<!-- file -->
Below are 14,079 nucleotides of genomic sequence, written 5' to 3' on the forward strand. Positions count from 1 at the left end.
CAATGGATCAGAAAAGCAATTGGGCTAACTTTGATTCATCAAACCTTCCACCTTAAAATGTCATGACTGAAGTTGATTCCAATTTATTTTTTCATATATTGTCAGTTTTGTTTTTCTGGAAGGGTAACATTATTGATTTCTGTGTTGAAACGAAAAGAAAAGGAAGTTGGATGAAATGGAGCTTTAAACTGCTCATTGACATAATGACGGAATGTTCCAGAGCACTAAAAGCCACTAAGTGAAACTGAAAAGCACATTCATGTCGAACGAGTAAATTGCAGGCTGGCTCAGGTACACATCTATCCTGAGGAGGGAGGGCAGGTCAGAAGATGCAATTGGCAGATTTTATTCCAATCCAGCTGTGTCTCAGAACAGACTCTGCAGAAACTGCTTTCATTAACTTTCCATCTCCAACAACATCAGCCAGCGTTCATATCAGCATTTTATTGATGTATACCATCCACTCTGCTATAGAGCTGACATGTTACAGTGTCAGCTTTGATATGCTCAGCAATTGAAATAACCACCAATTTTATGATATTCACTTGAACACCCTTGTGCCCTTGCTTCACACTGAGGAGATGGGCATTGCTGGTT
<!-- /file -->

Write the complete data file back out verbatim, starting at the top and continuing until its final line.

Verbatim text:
Below are 14,079 nucleotides of genomic sequence, written 5' to 3' on the forward strand. Positions count from 1 at the left end.
CAATGGATCAGAAAAGCAATTGGGCTAACTTTGATTCATCAAACCTTCCACCTTAAAATGTCATGACTGAAGTTGATTCCAATTTATTTTTTCATATATTGTCAGTTTTGTTTTTCTGGAAGGGTAACATTATTGATTTCTGTGTTGAAACGAAAAGAAAAGGAAGTTGGATGAAATGGAGCTTTAAACTGCTCATTGACATAATGACGGAATGTTCCAGAGCACTAAAAGCCACTAAGTGAAACTGAAAAGCACATTCATGTCGAACGAGTAAATTGCAGGCTGGCTCAGGTACACATCTATCCTGAGGAGGGAGGGCAGGTCAGAAGATGCAATTGGCAGATTTTATTCCAATCCAGCTGTGTCTCAGAACAGACTCTGCAGAAACTGCTTTCATTAACTTTCCATCTCCAACAACATCAGCCAGCGTTCATATCAGCATTTTATTGATGTATACCATCCACTCTGCTATAGAGCTGACATGTTACAGTGTCAGCTTTGATATGCTCAGCAATTGAAATAACCACCAATTTTATGATATTCACTTGAACACCCTTGTGCCCTTGCTTCACACTGAGGAGATGGGCATTGCTGGTT